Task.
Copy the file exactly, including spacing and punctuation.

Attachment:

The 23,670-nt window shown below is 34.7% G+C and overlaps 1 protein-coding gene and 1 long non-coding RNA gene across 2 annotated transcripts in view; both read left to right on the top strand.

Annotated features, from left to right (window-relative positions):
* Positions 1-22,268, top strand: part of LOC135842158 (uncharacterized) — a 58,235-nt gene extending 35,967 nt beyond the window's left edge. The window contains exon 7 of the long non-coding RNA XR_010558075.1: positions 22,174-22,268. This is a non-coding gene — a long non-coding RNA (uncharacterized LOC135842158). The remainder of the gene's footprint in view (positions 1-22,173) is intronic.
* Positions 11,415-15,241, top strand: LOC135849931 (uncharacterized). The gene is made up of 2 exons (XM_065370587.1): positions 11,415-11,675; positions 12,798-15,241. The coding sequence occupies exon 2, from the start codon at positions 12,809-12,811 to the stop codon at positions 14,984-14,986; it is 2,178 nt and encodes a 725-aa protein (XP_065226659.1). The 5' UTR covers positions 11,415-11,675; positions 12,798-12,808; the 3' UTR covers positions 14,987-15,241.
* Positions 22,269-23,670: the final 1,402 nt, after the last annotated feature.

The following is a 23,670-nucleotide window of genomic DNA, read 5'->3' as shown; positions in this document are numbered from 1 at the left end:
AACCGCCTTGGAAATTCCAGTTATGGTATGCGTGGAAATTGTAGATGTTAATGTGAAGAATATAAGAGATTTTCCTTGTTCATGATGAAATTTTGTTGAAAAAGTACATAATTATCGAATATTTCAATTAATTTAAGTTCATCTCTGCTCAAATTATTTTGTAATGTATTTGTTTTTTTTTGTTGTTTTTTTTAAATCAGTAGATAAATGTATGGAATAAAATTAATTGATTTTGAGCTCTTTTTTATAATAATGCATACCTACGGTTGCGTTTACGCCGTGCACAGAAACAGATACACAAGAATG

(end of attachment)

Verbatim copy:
The 23,670-nt window shown below is 34.7% G+C and overlaps 1 protein-coding gene and 1 long non-coding RNA gene across 2 annotated transcripts in view; both read left to right on the top strand.

Annotated features, from left to right (window-relative positions):
* Positions 1-22,268, top strand: part of LOC135842158 (uncharacterized) — a 58,235-nt gene extending 35,967 nt beyond the window's left edge. The window contains exon 7 of the long non-coding RNA XR_010558075.1: positions 22,174-22,268. This is a non-coding gene — a long non-coding RNA (uncharacterized LOC135842158). The remainder of the gene's footprint in view (positions 1-22,173) is intronic.
* Positions 11,415-15,241, top strand: LOC135849931 (uncharacterized). The gene is made up of 2 exons (XM_065370587.1): positions 11,415-11,675; positions 12,798-15,241. The coding sequence occupies exon 2, from the start codon at positions 12,809-12,811 to the stop codon at positions 14,984-14,986; it is 2,178 nt and encodes a 725-aa protein (XP_065226659.1). The 5' UTR covers positions 11,415-11,675; positions 12,798-12,808; the 3' UTR covers positions 14,987-15,241.
* Positions 22,269-23,670: the final 1,402 nt, after the last annotated feature.

The following is a 23,670-nucleotide window of genomic DNA, read 5'->3' as shown; positions in this document are numbered from 1 at the left end:
AACCGCCTTGGAAATTCCAGTTATGGTATGCGTGGAAATTGTAGATGTTAATGTGAAGAATATAAGAGATTTTCCTTGTTCATGATGAAATTTTGTTGAAAAAGTACATAATTATCGAATATTTCAATTAATTTAAGTTCATCTCTGCTCAAATTATTTTGTAATGTATTTGTTTTTTTTTGTTGTTTTTTTTAAATCAGTAGATAAATGTATGGAATAAAATTAATTGATTTTGAGCTCTTTTTTATAATAATGCATACCTACGGTTGCGTTTACGCCGTGCACAGAAACAGATACACAAGAATG